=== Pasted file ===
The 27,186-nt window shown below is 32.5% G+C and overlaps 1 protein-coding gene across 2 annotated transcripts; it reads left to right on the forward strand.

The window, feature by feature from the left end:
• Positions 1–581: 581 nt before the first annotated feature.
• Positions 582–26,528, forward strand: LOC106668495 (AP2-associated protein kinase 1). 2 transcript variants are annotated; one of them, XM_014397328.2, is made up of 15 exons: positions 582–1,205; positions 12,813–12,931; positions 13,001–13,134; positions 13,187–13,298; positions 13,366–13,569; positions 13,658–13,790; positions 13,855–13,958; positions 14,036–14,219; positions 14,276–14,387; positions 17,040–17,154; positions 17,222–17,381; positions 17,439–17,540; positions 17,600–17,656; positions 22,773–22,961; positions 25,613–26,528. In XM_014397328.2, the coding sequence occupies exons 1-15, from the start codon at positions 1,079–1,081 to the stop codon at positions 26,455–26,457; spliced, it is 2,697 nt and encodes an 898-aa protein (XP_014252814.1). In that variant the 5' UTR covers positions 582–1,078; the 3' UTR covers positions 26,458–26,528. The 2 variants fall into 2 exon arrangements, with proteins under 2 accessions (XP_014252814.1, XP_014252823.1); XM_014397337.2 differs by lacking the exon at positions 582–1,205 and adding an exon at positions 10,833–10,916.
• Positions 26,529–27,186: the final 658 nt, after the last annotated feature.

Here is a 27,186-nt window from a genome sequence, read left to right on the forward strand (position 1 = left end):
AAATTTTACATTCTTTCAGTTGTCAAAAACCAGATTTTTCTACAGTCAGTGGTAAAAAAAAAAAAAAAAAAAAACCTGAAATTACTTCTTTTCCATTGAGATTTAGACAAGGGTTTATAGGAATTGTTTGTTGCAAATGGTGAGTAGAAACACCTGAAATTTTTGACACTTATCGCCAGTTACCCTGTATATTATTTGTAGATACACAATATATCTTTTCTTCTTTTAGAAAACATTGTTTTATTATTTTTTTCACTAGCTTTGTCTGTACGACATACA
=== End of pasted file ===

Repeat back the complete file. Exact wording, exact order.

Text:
The 27,186-nt window shown below is 32.5% G+C and overlaps 1 protein-coding gene across 2 annotated transcripts; it reads left to right on the forward strand.

The window, feature by feature from the left end:
• Positions 1–581: 581 nt before the first annotated feature.
• Positions 582–26,528, forward strand: LOC106668495 (AP2-associated protein kinase 1). 2 transcript variants are annotated; one of them, XM_014397328.2, is made up of 15 exons: positions 582–1,205; positions 12,813–12,931; positions 13,001–13,134; positions 13,187–13,298; positions 13,366–13,569; positions 13,658–13,790; positions 13,855–13,958; positions 14,036–14,219; positions 14,276–14,387; positions 17,040–17,154; positions 17,222–17,381; positions 17,439–17,540; positions 17,600–17,656; positions 22,773–22,961; positions 25,613–26,528. In XM_014397328.2, the coding sequence occupies exons 1-15, from the start codon at positions 1,079–1,081 to the stop codon at positions 26,455–26,457; spliced, it is 2,697 nt and encodes an 898-aa protein (XP_014252814.1). In that variant the 5' UTR covers positions 582–1,078; the 3' UTR covers positions 26,458–26,528. The 2 variants fall into 2 exon arrangements, with proteins under 2 accessions (XP_014252814.1, XP_014252823.1); XM_014397337.2 differs by lacking the exon at positions 582–1,205 and adding an exon at positions 10,833–10,916.
• Positions 26,529–27,186: the final 658 nt, after the last annotated feature.

Here is a 27,186-nt window from a genome sequence, read left to right on the forward strand (position 1 = left end):
AAATTTTACATTCTTTCAGTTGTCAAAAACCAGATTTTTCTACAGTCAGTGGTAAAAAAAAAAAAAAAAAAAAACCTGAAATTACTTCTTTTCCATTGAGATTTAGACAAGGGTTTATAGGAATTGTTTGTTGCAAATGGTGAGTAGAAACACCTGAAATTTTTGACACTTATCGCCAGTTACCCTGTATATTATTTGTAGATACACAATATATCTTTTCTTCTTTTAGAAAACATTGTTTTATTATTTTTTTCACTAGCTTTGTCTGTACGACATACA